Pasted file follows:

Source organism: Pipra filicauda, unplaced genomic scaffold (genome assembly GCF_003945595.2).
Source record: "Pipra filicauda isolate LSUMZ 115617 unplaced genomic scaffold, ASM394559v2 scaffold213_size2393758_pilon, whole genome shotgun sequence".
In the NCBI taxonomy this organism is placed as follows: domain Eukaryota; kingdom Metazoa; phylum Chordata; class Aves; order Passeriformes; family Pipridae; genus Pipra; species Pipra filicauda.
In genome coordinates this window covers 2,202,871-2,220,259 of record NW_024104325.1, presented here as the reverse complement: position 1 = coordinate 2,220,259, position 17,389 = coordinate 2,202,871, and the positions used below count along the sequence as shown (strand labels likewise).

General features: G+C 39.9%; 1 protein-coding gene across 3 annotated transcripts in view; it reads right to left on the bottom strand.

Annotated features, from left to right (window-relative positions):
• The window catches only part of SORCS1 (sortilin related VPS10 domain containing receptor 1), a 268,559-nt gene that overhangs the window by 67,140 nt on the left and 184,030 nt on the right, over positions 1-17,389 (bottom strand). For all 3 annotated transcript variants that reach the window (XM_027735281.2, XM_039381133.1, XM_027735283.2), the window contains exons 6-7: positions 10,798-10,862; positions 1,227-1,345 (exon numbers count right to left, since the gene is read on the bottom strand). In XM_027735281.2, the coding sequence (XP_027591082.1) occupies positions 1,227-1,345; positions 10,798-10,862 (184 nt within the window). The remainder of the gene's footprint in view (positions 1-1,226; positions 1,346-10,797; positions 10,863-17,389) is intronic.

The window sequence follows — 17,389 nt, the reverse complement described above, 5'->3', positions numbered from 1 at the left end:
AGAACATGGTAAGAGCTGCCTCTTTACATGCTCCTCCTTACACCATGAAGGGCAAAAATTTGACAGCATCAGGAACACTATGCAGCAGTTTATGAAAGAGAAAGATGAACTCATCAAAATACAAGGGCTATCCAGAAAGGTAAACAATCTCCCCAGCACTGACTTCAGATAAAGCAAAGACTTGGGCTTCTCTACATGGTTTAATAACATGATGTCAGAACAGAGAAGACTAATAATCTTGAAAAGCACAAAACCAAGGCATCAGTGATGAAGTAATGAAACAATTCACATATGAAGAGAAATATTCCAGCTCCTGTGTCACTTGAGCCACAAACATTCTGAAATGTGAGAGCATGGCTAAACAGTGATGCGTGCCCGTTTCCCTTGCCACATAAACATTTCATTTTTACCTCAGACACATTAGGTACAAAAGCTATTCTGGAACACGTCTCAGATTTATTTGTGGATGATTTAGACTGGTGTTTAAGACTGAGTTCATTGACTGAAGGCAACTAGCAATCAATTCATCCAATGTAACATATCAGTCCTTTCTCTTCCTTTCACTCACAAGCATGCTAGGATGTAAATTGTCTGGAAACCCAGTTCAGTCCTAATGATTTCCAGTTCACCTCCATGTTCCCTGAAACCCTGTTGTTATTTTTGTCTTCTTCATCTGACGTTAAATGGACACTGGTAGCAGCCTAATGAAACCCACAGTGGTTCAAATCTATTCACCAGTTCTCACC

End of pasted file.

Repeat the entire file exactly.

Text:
Source organism: Pipra filicauda, unplaced genomic scaffold (genome assembly GCF_003945595.2).
Source record: "Pipra filicauda isolate LSUMZ 115617 unplaced genomic scaffold, ASM394559v2 scaffold213_size2393758_pilon, whole genome shotgun sequence".
In the NCBI taxonomy this organism is placed as follows: domain Eukaryota; kingdom Metazoa; phylum Chordata; class Aves; order Passeriformes; family Pipridae; genus Pipra; species Pipra filicauda.
In genome coordinates this window covers 2,202,871-2,220,259 of record NW_024104325.1, presented here as the reverse complement: position 1 = coordinate 2,220,259, position 17,389 = coordinate 2,202,871, and the positions used below count along the sequence as shown (strand labels likewise).

General features: G+C 39.9%; 1 protein-coding gene across 3 annotated transcripts in view; it reads right to left on the bottom strand.

Annotated features, from left to right (window-relative positions):
• The window catches only part of SORCS1 (sortilin related VPS10 domain containing receptor 1), a 268,559-nt gene that overhangs the window by 67,140 nt on the left and 184,030 nt on the right, over positions 1-17,389 (bottom strand). For all 3 annotated transcript variants that reach the window (XM_027735281.2, XM_039381133.1, XM_027735283.2), the window contains exons 6-7: positions 10,798-10,862; positions 1,227-1,345 (exon numbers count right to left, since the gene is read on the bottom strand). In XM_027735281.2, the coding sequence (XP_027591082.1) occupies positions 1,227-1,345; positions 10,798-10,862 (184 nt within the window). The remainder of the gene's footprint in view (positions 1-1,226; positions 1,346-10,797; positions 10,863-17,389) is intronic.

The window sequence follows — 17,389 nt, the reverse complement described above, 5'->3', positions numbered from 1 at the left end:
AGAACATGGTAAGAGCTGCCTCTTTACATGCTCCTCCTTACACCATGAAGGGCAAAAATTTGACAGCATCAGGAACACTATGCAGCAGTTTATGAAAGAGAAAGATGAACTCATCAAAATACAAGGGCTATCCAGAAAGGTAAACAATCTCCCCAGCACTGACTTCAGATAAAGCAAAGACTTGGGCTTCTCTACATGGTTTAATAACATGATGTCAGAACAGAGAAGACTAATAATCTTGAAAAGCACAAAACCAAGGCATCAGTGATGAAGTAATGAAACAATTCACATATGAAGAGAAATATTCCAGCTCCTGTGTCACTTGAGCCACAAACATTCTGAAATGTGAGAGCATGGCTAAACAGTGATGCGTGCCCGTTTCCCTTGCCACATAAACATTTCATTTTTACCTCAGACACATTAGGTACAAAAGCTATTCTGGAACACGTCTCAGATTTATTTGTGGATGATTTAGACTGGTGTTTAAGACTGAGTTCATTGACTGAAGGCAACTAGCAATCAATTCATCCAATGTAACATATCAGTCCTTTCTCTTCCTTTCACTCACAAGCATGCTAGGATGTAAATTGTCTGGAAACCCAGTTCAGTCCTAATGATTTCCAGTTCACCTCCATGTTCCCTGAAACCCTGTTGTTATTTTTGTCTTCTTCATCTGACGTTAAATGGACACTGGTAGCAGCCTAATGAAACCCACAGTGGTTCAAATCTATTCACCAGTTCTCACC